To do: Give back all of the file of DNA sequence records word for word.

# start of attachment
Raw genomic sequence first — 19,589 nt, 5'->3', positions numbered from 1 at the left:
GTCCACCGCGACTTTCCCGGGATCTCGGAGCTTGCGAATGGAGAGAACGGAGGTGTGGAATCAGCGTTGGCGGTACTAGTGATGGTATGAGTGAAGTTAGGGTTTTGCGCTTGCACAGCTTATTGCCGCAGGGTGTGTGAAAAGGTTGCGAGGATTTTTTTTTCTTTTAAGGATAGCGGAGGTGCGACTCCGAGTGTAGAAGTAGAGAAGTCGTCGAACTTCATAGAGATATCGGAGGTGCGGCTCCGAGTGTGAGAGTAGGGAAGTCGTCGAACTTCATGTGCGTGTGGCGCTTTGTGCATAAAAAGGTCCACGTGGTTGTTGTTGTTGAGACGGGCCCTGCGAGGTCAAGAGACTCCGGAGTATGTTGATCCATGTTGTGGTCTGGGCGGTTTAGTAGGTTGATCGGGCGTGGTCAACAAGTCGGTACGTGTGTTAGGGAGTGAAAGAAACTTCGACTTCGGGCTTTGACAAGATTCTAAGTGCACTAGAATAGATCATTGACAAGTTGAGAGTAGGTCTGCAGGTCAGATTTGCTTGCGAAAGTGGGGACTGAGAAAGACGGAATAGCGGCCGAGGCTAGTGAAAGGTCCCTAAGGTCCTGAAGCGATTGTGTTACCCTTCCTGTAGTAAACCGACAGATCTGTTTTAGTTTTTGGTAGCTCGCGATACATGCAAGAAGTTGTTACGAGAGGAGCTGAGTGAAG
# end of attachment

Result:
Raw genomic sequence first — 19,589 nt, 5'->3', positions numbered from 1 at the left:
GTCCACCGCGACTTTCCCGGGATCTCGGAGCTTGCGAATGGAGAGAACGGAGGTGTGGAATCAGCGTTGGCGGTACTAGTGATGGTATGAGTGAAGTTAGGGTTTTGCGCTTGCACAGCTTATTGCCGCAGGGTGTGTGAAAAGGTTGCGAGGATTTTTTTTTCTTTTAAGGATAGCGGAGGTGCGACTCCGAGTGTAGAAGTAGAGAAGTCGTCGAACTTCATAGAGATATCGGAGGTGCGGCTCCGAGTGTGAGAGTAGGGAAGTCGTCGAACTTCATGTGCGTGTGGCGCTTTGTGCATAAAAAGGTCCACGTGGTTGTTGTTGTTGAGACGGGCCCTGCGAGGTCAAGAGACTCCGGAGTATGTTGATCCATGTTGTGGTCTGGGCGGTTTAGTAGGTTGATCGGGCGTGGTCAACAAGTCGGTACGTGTGTTAGGGAGTGAAAGAAACTTCGACTTCGGGCTTTGACAAGATTCTAAGTGCACTAGAATAGATCATTGACAAGTTGAGAGTAGGTCTGCAGGTCAGATTTGCTTGCGAAAGTGGGGACTGAGAAAGACGGAATAGCGGCCGAGGCTAGTGAAAGGTCCCTAAGGTCCTGAAGCGATTGTGTTACCCTTCCTGTAGTAAACCGACAGATCTGTTTTAGTTTTTGGTAGCTCGCGATACATGCAAGAAGTTGTTACGAGAGGAGCTGAGTGAAG